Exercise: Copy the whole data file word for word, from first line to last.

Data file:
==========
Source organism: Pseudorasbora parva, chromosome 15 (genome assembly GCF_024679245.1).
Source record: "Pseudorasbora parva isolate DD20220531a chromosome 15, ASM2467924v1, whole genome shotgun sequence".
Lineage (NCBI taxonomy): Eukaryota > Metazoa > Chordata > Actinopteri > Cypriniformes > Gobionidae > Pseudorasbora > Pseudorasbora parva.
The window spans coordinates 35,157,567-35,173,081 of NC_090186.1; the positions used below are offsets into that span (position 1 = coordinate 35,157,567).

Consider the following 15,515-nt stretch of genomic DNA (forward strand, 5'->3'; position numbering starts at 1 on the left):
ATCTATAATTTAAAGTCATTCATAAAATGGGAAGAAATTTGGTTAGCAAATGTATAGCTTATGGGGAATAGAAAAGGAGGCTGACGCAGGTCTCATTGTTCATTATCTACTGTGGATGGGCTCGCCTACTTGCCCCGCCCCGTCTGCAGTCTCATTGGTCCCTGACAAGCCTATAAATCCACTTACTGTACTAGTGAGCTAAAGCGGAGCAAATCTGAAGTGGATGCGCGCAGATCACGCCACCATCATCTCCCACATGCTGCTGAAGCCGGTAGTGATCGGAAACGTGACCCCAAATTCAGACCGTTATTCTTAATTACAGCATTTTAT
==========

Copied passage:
Source organism: Pseudorasbora parva, chromosome 15 (genome assembly GCF_024679245.1).
Source record: "Pseudorasbora parva isolate DD20220531a chromosome 15, ASM2467924v1, whole genome shotgun sequence".
Lineage (NCBI taxonomy): Eukaryota > Metazoa > Chordata > Actinopteri > Cypriniformes > Gobionidae > Pseudorasbora > Pseudorasbora parva.
The window spans coordinates 35,157,567-35,173,081 of NC_090186.1; the positions used below are offsets into that span (position 1 = coordinate 35,157,567).

Consider the following 15,515-nt stretch of genomic DNA (forward strand, 5'->3'; position numbering starts at 1 on the left):
ATCTATAATTTAAAGTCATTCATAAAATGGGAAGAAATTTGGTTAGCAAATGTATAGCTTATGGGGAATAGAAAAGGAGGCTGACGCAGGTCTCATTGTTCATTATCTACTGTGGATGGGCTCGCCTACTTGCCCCGCCCCGTCTGCAGTCTCATTGGTCCCTGACAAGCCTATAAATCCACTTACTGTACTAGTGAGCTAAAGCGGAGCAAATCTGAAGTGGATGCGCGCAGATCACGCCACCATCATCTCCCACATGCTGCTGAAGCCGGTAGTGATCGGAAACGTGACCCCAAATTCAGACCGTTATTCTTAATTACAGCATTTTAT